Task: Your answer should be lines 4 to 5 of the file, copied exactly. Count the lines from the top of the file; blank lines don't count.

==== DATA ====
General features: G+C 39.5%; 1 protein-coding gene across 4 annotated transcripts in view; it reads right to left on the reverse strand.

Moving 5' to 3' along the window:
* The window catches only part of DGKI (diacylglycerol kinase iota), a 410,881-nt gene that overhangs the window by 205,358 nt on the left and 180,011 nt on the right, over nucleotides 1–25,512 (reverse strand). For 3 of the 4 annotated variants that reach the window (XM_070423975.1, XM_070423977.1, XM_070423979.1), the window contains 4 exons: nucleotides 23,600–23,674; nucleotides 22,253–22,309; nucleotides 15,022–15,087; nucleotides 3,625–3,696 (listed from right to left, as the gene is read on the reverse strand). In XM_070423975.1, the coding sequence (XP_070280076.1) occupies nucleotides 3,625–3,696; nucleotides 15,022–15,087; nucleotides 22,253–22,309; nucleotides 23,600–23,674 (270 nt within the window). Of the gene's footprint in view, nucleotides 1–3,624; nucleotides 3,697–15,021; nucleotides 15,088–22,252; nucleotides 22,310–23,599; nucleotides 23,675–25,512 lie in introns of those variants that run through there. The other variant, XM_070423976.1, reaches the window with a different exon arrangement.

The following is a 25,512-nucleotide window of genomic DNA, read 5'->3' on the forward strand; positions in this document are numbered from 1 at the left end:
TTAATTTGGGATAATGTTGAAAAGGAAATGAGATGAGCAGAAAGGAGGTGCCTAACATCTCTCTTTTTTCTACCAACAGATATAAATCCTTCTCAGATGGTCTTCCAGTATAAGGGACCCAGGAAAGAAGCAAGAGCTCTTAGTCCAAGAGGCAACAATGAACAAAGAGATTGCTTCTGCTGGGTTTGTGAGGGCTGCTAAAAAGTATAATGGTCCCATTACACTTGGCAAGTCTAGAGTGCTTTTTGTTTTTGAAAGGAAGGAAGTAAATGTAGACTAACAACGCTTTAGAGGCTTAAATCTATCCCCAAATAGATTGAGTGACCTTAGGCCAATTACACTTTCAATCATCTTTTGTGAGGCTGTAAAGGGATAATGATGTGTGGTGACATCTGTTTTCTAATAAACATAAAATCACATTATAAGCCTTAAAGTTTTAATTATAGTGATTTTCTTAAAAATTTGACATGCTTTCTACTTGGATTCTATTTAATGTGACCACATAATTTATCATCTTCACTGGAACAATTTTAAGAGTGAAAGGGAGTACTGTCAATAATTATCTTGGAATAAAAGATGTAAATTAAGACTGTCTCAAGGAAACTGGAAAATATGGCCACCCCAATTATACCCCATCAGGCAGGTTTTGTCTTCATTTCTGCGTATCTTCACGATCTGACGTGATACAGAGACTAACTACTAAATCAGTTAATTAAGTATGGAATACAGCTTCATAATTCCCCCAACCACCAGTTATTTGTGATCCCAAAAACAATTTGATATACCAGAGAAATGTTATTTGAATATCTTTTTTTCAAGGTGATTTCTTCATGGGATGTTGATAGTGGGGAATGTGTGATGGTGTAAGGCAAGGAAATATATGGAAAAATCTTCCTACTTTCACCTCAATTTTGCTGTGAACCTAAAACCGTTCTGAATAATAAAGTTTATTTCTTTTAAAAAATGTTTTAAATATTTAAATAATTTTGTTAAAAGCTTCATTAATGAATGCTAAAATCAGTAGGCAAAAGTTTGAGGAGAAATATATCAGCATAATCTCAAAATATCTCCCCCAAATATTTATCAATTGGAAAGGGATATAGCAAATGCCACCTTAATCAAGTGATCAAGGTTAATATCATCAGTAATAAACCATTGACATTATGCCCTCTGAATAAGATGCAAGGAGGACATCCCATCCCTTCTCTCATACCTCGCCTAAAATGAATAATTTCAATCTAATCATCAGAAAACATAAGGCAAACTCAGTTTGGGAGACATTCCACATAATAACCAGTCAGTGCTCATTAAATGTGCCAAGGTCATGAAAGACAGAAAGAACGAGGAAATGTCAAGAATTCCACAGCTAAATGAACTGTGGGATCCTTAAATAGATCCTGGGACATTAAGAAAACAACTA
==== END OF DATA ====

The following is a 25,512-nucleotide window of genomic DNA, read 5'->3' on the forward strand; positions in this document are numbered from 1 at the left end:
TTAATTTGGGATAATGTTGAAAAGGAAATGAGATGAGCAGAAAGGAGGTGCCTAACATCTCTCTTTTTTCTACCAACAGATATAAATCCTTCTCAGATGGTCTTCCAGTATAAGGGACCCAGGAAAGAAGCAAGAGCTCTTAGTCCAAGAGGCAACAATGAACAAAGAGATTGCTTCTGCTGGGTTTGTGAGGGCTGCTAAAAAGTATAATGGTCCCATTACACTTGGCAAGTCTAGAGTGCTTTTTGTTTTTGAAAGGAAGGAAGTAAATGTAGACTAACAACGCTTTAGAGGCTTAAATCTATCCCCAAATAGATTGAGTGACCTTAGGCCAATTACACTTTCAATCATCTTTTGTGAGGCTGTAAAGGGATAATGATGTGTGGTGACATCTGTTTTCTAATAAACATAAAATCACATTATAAGCCTTAAAGTTTTAATTATAGTGATTTTCTTAAAAATTTGACATGCTTTCTACTTGGATTCTATTTAATGTGACCACATAATTTATCATCTTCACTGGAACAATTTTAAGAGTGAAAGGGAGTACTGTCAATAATTATCTTGGAATAAAAGATGTAAATTAAGACTGTCTCAAGGAAACTGGAAAATATGGCCACCCCAATTATACCCCATCAGGCAGGTTTTGTCTTCATTTCTGCGTATCTTCACGATCTGACGTGATACAGAGACTAACTACTAAATCAGTTAATTAAGTATGGAATACAGCTTCATAATTCCCCCAACCACCAGTTATTTGTGATCCCAAAAACAATTTGATATACCAGAGAAATGTTATTTGAATATCTTTTTTTCAAGGTGATTTCTTCATGGGATGTTGATAGTGGGGAATGTGTGATGGTGTAAGGCAAGGAAATATATGGAAAAATCTTCCTACTTTCACCTCAATTTTGCTGTGAACCTAAAACCGTTCTGAATAATAAAGTTTATTTCTTTTAAAAAATGTTTTAAATATTTAAATAATTTTGTTAAAAGCTTCATTAATGAATGCTAAAATCAGTAGGCAAAAGTTTGAGGAGAAATATATCAGCATAATCTCAAAATATCTCCCCCAAATATTTATCAATTGGAAAGGGATATAGCAAATGCCACCTTAATCAAGTGATCAAGGTTAATATCATCAGTAATAAACCATTGACATTATGCCCTCTGAATAAGATGCAAGGAGGACATCCCATCCCTTCTCTCATACCTCGCCTAAAATGAATAATTTCAATCTAATCATCAGAAAACATAAGGCAAACTCAGTTTGGGAGACATTCCACATAATAACCAGTCAGTGCTCATTAAATGTGCCAAGGTCATGAAAGACAGAAAGAACGAGGAAATGTCAAGAATTCCACAGCTAAATGAACTGTGGGATCCTTAAATAGATCCTGGGACATTAAGAAAACAACTA